Canadian Journal of Communication Vol 41 (2016)
©2016 Canadian Journal of Communication Corporation


Review

Phil A. Rose, McMaster University

BookHarold Innis’s History of Communications: Paper and Printing — Antiquity to Early Modernity. Edited by William J. Buxton, Michael R. Cheney, and Paul Heyer. Lanham, MD: Rowman & Littlefield, 2015. 185pp. ISBN: 9781442243385.

With their recently published version of Harold Innis’s History of Communications: Paper and Printing — Antiquity to Early Modernity, editors William Buxton, Michael Cheney, and Paul Heyer provide an excellent reminder of the tragedy of the premature demise of Harold Innis. Originally subtitled An Incomplete and Unrevised Manuscript, the History of Communications is a project that Innis assembled during the last dozen or so years of his life. As John Durham Peters notes, contributing a foreward to the volume, the manuscript has attained a near legendary status among Innis scholars. Consequently, its being published, in any format at all for the first time, has brought into broader light some of what we might have expected from Innis had he lived beyond the meagre 58 years he was allotted. Apparently totalling about 1,400 pages in length and going back approximately to 1500bc with ancient India and China, the editors, in their introduction, draw our attention to the momentous scholarly significance of Innis’s formerly unpublished work: namely, that it very likely constitutes the first true inroads ever made into the history of communications as a field and topic of study.

Noting the overlapping territory with Innis’s monumental Empire and Communications (1950), Buxton, Cheney, and Heyer point out that History doubtless provided that text with some of its source material, contrary to what has become the established view within Innis scholarship that it had followed as outtakes of that classic work. Rather than being framed around civilizations, however, the incomplete and unpublished “History” manuscript was organizing its investigation around types of media, and, accordingly, included much greater textured detail in that regard.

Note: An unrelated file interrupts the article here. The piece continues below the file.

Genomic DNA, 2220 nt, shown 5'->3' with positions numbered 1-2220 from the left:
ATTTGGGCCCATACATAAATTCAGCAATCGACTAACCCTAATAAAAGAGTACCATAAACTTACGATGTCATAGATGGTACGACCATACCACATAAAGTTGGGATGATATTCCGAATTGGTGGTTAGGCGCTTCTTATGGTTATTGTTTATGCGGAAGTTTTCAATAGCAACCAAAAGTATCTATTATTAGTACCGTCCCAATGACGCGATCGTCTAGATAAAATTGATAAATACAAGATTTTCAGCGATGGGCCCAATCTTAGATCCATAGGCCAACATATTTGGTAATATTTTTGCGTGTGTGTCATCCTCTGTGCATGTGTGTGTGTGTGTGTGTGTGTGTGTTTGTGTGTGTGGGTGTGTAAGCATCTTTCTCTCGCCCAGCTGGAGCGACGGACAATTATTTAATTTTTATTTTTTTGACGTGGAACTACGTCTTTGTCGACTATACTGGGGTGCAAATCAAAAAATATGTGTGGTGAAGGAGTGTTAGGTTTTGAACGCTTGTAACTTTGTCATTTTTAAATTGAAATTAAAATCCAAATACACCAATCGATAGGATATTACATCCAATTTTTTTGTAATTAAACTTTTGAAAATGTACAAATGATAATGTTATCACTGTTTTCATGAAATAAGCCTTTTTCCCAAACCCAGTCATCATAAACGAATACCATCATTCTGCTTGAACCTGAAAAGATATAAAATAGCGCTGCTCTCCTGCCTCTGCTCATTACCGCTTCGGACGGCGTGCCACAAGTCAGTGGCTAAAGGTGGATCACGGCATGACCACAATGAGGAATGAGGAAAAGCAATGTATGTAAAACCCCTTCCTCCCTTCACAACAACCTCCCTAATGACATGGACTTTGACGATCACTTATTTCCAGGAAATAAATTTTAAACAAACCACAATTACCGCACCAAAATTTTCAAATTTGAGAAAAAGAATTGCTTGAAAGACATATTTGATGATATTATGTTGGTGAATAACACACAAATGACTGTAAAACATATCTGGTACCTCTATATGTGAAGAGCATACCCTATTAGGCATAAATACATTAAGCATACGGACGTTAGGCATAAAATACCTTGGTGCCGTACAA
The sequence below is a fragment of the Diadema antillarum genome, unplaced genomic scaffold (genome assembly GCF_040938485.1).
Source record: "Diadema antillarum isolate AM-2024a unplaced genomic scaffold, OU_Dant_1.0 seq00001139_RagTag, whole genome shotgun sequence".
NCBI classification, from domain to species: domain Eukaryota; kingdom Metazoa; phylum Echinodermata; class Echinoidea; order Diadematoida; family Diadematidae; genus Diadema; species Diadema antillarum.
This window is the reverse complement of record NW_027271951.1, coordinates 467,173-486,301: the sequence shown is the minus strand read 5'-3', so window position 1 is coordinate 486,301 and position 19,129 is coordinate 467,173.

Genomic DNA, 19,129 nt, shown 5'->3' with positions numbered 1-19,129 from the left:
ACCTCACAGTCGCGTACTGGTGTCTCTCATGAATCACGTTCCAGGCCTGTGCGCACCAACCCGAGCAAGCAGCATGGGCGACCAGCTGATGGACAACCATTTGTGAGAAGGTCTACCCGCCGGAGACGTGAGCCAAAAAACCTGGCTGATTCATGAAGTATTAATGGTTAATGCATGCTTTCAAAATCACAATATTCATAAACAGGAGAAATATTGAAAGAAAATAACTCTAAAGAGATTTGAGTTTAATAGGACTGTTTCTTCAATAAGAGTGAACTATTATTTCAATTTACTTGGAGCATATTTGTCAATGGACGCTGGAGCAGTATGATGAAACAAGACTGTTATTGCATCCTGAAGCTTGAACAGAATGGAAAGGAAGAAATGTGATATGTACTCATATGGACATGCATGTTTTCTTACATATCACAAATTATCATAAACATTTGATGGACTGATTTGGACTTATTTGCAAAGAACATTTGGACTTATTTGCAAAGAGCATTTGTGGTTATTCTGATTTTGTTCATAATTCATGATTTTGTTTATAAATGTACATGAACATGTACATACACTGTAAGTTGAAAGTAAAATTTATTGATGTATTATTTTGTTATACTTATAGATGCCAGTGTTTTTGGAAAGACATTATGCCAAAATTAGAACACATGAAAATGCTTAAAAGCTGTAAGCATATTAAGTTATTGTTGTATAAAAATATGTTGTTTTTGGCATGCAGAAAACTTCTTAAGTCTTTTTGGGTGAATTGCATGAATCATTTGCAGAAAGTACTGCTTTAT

Recounting that the first three chapters were meant to move from the Near East to Europe and to focus on the materials on which texts were written (specifically clay, papyrus, and parchment), our editorial trio delineates how Innis’s overall intention was to trace the history of writing materials up to and including the twentieth century. With the remainder of the volume outlining how paper migrated from China to Europe, they emphasize Innis’s analysis of how this process thus “set the stage for the epic battle between parchment and paper, culminating in the triumph of paper culture, as linked to printing and publishing, as well as a host of institutions and practices they underpinned” (p. 4). Paper was a revolutionary medium, and Buxton, Cheney, and Heyer keenly elucidate how Innis’s fascinating project reflects a continuation of his earlier emphasis on staples, typically things like the fur trade and the cod fisheries, and, here, rooted in his focus on the pulp and paper industry.

Shortly after Innis’s death, an edited version of this project was submitted to the University of Toronto Press but was rejected as a result of the poor reviews it garnered, claiming that it amounted basically to reading notes that would constitute plagiarism should they be published. Alexander John Watson (2007) upholds this interpretation, but this is an account that excludes any reference to previous versions of the manuscript identified in the Innis Archives at the University of Toronto. Buxton, Cheney, and Heyer have likewise edited and significantly “cleaned up” the text, and Innis originally intended the three chapters included in this volume to be Chapters Four, Five, and Six of a much larger work. Consecutively titled “The Coming of Paper,” “Printing in the 15th Century,” and “Printing in the 16th Century,” these chapters address topics that are not significantly dealt with elsewhere, including the effects on Elizabethan book markets of the uncertainty of patronage, and questions about power, class, and labour struggles within the early French paper industry, issues that tend to be left unaddressed in Innis’s political-economic analyses.